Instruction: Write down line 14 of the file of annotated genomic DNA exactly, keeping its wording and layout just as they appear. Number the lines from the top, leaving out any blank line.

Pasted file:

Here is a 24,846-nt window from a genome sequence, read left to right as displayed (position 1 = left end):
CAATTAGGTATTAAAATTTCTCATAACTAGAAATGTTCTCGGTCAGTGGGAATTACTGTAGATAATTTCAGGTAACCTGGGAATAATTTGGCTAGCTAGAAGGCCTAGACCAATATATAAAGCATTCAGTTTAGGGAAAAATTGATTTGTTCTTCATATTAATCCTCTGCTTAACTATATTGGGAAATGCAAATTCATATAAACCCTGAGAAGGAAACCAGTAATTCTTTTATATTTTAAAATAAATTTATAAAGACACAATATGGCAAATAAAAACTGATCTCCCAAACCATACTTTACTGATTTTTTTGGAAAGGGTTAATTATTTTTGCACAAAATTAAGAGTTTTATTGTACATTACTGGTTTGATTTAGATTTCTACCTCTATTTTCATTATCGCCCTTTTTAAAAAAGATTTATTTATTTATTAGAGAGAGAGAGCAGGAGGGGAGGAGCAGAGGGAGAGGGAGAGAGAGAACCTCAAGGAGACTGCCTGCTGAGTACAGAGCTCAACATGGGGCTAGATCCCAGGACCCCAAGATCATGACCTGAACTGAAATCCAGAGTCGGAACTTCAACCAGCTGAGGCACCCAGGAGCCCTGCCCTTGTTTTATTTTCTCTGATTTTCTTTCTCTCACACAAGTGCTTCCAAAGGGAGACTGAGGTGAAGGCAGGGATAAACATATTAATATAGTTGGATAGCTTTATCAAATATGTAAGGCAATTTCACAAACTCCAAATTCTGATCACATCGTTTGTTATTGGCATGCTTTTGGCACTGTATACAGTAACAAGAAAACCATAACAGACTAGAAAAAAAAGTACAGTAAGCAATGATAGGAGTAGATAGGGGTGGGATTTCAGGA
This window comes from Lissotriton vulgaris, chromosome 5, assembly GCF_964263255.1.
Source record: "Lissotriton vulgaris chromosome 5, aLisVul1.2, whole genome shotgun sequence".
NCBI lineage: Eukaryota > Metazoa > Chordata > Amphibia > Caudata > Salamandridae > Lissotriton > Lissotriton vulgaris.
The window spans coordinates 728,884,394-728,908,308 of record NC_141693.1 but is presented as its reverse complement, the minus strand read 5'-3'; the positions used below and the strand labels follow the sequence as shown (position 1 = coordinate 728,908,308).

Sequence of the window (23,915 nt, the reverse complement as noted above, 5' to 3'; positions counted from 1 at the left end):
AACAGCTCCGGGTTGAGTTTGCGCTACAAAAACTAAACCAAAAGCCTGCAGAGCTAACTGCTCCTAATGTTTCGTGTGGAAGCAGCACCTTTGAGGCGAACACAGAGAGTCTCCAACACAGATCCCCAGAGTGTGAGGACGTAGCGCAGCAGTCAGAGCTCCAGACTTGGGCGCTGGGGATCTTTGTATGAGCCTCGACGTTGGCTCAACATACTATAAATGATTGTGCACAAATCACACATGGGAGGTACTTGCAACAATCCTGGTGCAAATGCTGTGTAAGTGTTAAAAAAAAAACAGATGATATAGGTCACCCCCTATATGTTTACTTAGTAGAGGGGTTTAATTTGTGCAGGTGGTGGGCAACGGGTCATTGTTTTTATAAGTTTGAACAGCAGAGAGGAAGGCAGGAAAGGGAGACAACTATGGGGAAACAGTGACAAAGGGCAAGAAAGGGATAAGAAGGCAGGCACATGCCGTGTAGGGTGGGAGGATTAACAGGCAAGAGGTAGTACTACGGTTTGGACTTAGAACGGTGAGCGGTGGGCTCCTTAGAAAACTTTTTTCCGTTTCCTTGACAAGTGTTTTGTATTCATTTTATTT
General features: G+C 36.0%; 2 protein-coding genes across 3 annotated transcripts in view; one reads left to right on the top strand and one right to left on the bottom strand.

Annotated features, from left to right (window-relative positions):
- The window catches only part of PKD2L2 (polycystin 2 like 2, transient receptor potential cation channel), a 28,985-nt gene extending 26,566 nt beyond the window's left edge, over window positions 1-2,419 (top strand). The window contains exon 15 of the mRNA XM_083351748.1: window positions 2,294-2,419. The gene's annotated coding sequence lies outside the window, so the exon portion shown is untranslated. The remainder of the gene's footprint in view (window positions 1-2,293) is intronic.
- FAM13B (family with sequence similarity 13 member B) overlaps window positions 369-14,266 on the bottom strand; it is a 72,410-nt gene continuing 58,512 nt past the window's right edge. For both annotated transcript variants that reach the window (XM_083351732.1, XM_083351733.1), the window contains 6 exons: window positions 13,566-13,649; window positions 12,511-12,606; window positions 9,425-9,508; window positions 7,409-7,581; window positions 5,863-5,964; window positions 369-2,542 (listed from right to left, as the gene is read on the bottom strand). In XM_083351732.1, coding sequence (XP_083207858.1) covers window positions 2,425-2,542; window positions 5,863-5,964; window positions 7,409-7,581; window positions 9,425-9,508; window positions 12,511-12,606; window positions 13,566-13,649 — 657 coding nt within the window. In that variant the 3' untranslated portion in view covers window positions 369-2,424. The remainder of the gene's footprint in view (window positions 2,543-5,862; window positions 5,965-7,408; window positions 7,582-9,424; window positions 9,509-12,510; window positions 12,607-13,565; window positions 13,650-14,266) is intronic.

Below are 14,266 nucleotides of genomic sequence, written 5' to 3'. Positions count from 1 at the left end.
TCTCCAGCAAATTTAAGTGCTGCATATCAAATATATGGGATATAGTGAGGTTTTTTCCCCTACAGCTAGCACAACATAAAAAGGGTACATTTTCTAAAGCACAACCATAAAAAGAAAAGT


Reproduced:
TCTCCAGCAAATTTAAGTGCTGCATATCAAATATATGGGATATAGTGAGGTTTTTTCCCCTACAGCTAGCACAACATAAAAAGGGTACATTTTCTAAAGCACAACCATAAAAAGAAAAGT